In order to realistically achieve the aim of developing a solution that is 40 years more advanced than the current railway state-of-the-art, the IN2ZONE project needs a highly interdisciplinary approach. It will use the latest research from a wide range of fields to develop next generation transition zone solutions.
Some of the disciplines contributing to the research are:
Sensor technologies – The resilience-based monitoring system that will be designed will consider recent and novel developments from the sensor industry, that could add value for the next generation transition zone. This will include advanced MEMs accelerometers embed inside ballast, advanced strain gauges and pressure sensors.
Artificial intelligence – The transition zone will be monitored and also self-correcting. Using the data collected, data fusion combined with advances in artificial intelligence such as deep learning and decision trees will be used to inform self-correction and maintenance scheduling.
Geotechnical engineering – The next generation transition zone solution will span from the natural sub- soil to the wheel-rail interface. Therefore, geotechnical engineering will be used to inform the design solution. For example, smart geotextiles and novel soil improvement techniques will be investigated.
Seismic engineering – To protect against noise and vibration, metamaterials will be considered. Their design will be influenced by recent developments in photonic crystals, which are gaining traction in the field of seismic engineering.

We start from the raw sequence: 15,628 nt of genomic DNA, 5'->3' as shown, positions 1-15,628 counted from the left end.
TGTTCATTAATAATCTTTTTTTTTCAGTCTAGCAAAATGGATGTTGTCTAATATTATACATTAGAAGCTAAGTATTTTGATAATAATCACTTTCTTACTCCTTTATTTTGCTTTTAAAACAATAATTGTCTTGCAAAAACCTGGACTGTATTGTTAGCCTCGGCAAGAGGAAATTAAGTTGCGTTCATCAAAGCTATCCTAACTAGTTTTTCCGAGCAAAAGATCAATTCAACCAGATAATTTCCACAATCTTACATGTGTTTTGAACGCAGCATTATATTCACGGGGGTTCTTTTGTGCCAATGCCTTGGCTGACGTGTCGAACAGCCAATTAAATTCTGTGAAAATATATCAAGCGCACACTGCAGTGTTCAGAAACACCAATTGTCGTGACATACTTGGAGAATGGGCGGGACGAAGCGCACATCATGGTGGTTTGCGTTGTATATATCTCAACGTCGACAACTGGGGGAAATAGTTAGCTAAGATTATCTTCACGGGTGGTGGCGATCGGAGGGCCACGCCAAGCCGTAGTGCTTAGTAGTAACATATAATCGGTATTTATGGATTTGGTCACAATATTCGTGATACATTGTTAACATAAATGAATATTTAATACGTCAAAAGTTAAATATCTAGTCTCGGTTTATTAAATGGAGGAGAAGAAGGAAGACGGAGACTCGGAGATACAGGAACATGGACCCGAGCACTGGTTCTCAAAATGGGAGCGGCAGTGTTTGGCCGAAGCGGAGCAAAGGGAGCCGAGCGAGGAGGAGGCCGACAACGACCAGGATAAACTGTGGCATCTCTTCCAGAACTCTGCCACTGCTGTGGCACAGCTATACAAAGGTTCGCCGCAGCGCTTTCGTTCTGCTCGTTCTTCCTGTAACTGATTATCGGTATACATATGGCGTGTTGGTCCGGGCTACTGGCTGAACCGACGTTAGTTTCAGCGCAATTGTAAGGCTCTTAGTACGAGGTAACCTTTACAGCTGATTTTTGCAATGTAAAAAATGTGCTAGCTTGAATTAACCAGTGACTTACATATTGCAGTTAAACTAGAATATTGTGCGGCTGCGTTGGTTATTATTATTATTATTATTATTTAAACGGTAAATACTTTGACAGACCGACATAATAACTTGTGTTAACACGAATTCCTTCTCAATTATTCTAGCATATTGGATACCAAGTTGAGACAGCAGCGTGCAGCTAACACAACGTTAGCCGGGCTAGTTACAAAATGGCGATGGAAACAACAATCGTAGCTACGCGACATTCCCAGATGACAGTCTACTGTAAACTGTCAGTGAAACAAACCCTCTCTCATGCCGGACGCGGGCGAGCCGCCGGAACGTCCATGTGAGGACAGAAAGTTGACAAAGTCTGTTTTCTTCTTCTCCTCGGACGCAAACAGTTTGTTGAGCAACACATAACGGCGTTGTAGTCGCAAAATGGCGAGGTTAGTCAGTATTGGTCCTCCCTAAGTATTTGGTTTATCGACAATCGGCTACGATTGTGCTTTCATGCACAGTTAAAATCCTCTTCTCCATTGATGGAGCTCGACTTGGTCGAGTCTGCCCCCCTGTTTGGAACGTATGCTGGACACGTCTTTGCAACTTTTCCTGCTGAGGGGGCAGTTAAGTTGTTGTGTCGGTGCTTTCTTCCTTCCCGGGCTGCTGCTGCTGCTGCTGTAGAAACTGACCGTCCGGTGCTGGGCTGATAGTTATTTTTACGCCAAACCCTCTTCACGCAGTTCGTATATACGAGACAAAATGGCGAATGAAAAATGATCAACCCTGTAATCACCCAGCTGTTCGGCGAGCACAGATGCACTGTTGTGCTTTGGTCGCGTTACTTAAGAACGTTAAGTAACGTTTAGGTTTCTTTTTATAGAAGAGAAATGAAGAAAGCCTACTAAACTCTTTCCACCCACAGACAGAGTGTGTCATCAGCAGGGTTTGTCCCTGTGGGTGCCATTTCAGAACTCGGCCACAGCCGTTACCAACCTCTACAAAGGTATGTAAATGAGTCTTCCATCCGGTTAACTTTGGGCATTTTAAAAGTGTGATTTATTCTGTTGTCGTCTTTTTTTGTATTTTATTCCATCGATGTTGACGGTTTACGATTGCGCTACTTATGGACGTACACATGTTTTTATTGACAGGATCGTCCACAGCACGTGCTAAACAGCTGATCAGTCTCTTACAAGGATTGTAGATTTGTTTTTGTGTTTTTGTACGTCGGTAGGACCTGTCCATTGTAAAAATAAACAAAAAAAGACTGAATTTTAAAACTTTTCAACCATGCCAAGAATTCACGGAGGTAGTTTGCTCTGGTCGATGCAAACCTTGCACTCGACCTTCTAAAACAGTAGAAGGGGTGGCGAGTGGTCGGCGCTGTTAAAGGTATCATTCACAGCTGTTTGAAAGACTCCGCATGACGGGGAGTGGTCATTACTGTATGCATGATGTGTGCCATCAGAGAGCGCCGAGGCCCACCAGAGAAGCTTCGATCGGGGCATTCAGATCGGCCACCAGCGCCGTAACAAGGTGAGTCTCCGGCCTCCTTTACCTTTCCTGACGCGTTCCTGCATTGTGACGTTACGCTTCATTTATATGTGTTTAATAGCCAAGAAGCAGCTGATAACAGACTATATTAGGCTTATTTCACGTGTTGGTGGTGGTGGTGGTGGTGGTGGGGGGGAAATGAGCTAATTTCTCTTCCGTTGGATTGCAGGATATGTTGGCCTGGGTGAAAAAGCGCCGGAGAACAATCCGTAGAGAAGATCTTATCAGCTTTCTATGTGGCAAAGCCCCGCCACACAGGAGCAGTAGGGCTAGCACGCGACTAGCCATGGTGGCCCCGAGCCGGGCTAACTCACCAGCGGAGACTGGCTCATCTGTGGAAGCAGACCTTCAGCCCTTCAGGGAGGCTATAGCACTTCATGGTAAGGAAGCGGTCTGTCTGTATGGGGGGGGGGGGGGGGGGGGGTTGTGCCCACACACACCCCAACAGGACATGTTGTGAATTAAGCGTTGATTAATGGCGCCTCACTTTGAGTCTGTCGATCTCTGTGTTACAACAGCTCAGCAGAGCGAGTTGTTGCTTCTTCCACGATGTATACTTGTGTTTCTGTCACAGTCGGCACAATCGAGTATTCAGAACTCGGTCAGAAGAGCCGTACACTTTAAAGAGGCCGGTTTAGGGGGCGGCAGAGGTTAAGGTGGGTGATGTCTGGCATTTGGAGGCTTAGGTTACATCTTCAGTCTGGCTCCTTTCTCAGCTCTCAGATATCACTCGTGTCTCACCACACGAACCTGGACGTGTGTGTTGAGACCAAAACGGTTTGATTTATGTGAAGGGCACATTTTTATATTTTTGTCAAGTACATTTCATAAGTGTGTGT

Railway engineering – This is the primary discipline for the research. New developments in 3D discrete element modelling and full-scale physical testing will be combined in an interdisciplinary manner with the disciplines above.
Bridge engineering – The transition zone is defined by the area between the track on the bridge and track on the earthwork. Looking further than only on the transition zone, the reduction of track stiffness in the end part of the bridge can also reduce the transition zone problems.
Material science – Polymer-based materials used for the development of the new type of sleeper and the reinforcement of the railway ballast relate to macromolecular chemistry. Their suitable choice and method of application will ensure the resistance of the elements in the transit zone to chemically aggressive environment and high and repeated impact load induced from passing trains.
Satellite imagery - Satellite monitoring techniques such as Permanent Scatter Synthetic Aperture Radar (PS-InSAR) will be considered, to perform the statistical analysis of signals back-scattered from a network of phase-coherent targets.